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The wisdom of the inner crowd in three large natural experiments

Nature Human Behaviourvolume 2pages2126 (2018) | Download Citation

Abstract

The quality of decisions depends on the accuracy of estimates of relevant quantities. According to the wisdom of crowds principle, accurate estimates can be obtained by combining the judgements of different individuals1,2. This principle has been successfully applied to improve, for example, economic forecasts3,4,5, medical judgements6,7,8,9 and meteorological predictions10,11,12,13. Unfortunately, there are many situations in which it is infeasible to collect judgements of others. Recent research proposes that a similar principle applies to repeated judgements from the same person14. This paper tests this promising approach on a large scale in a real-world context. Using proprietary data comprising 1.2 million observations from three incentivized guessing competitions, we find that within-person aggregation indeed improves accuracy and that the method works better when there is a time delay between subsequent judgements. However, the benefit pales against that of between-person aggregation: the average of a large number of judgements from the same person is barely better than the average of two judgements from different people.

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Acknowledgements

We thank Holland Casino for providing the data, and A. Baillon, S. Herzog, A. Lucas, L. Molleman, A. Opschoor, R. Potter van Loon, V. Spinu, and L. Wolk for their constructive and valuable comments. The paper has benefited from discussions with seminar participants at the Max Planck Institute for Human Development, Carnegie Mellon University and the University of Nottingham, and with participants of the 2015 NIBS workshop, SPUDM 2015 Budapest, WESSI 2016 Abu Dhabi, IMEBESS 2016 Rome, TIBER 2016 Tilburg and BFWG 2017 London. We gratefully acknowledge support from the Netherlands Organisation for Scientific Research (NWO) and from the Economic and Social Research Council via the Network for Integrated Behavioural Sciences (ES/K002201/1). The funders had no role in study design, data collection and analysis, decision to publish or preparation of the manuscript.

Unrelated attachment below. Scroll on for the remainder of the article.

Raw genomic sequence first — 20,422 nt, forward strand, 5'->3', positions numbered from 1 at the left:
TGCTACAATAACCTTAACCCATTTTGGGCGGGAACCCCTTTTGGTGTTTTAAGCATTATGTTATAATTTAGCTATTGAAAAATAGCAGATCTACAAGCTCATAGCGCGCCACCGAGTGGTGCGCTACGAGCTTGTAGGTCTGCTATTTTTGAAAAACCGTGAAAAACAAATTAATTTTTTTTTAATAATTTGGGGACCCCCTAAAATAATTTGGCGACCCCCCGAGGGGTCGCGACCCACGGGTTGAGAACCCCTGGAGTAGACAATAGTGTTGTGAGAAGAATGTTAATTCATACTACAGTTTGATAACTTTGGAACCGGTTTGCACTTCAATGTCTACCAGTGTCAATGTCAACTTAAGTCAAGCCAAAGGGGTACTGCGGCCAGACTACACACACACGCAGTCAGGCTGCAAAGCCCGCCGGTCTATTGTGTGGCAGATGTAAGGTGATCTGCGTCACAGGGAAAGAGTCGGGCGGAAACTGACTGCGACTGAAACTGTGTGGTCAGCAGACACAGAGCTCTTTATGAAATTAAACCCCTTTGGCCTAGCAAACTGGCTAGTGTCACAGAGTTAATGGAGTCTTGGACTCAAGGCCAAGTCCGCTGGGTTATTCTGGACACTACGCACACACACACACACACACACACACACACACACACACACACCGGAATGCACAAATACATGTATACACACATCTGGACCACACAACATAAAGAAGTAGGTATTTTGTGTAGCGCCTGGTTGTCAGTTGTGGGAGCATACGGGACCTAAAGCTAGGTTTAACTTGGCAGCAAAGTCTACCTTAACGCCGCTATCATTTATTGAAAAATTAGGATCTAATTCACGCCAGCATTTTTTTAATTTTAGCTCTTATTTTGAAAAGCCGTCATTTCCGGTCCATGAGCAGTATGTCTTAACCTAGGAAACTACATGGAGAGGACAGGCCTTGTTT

Author information

Affiliations

  1. Centre for Decision Research and Experimental Economics, University of Nottingham, Nottingham, UK

    • Dennie van Dolder
  2. School of Business and Economics, VU Amsterdam, Amsterdam, The Netherlands

    • Dennie van Dolder
    •  & Martijn J. van den Assem

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Contributions

D.v.D. and M.J.v.d.A. designed the research, performed the research, contributed new analytic tools, analysed the data, and wrote the paper.

Competing interests

The authors declare no competing interests.

Corresponding author

Correspondence to Dennie van Dolder.

Electronic supplementary material

  1. Supplementary Information

    Supplementary Notes, Supplementary Notes 2, Supplementary Tables 1–4, Supplementary Figures 1–18

  2. Life Sciences Reporting Summary

  3. Experiment code

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DOI

https://doi.org/10.1038/s41562-017-0247-6

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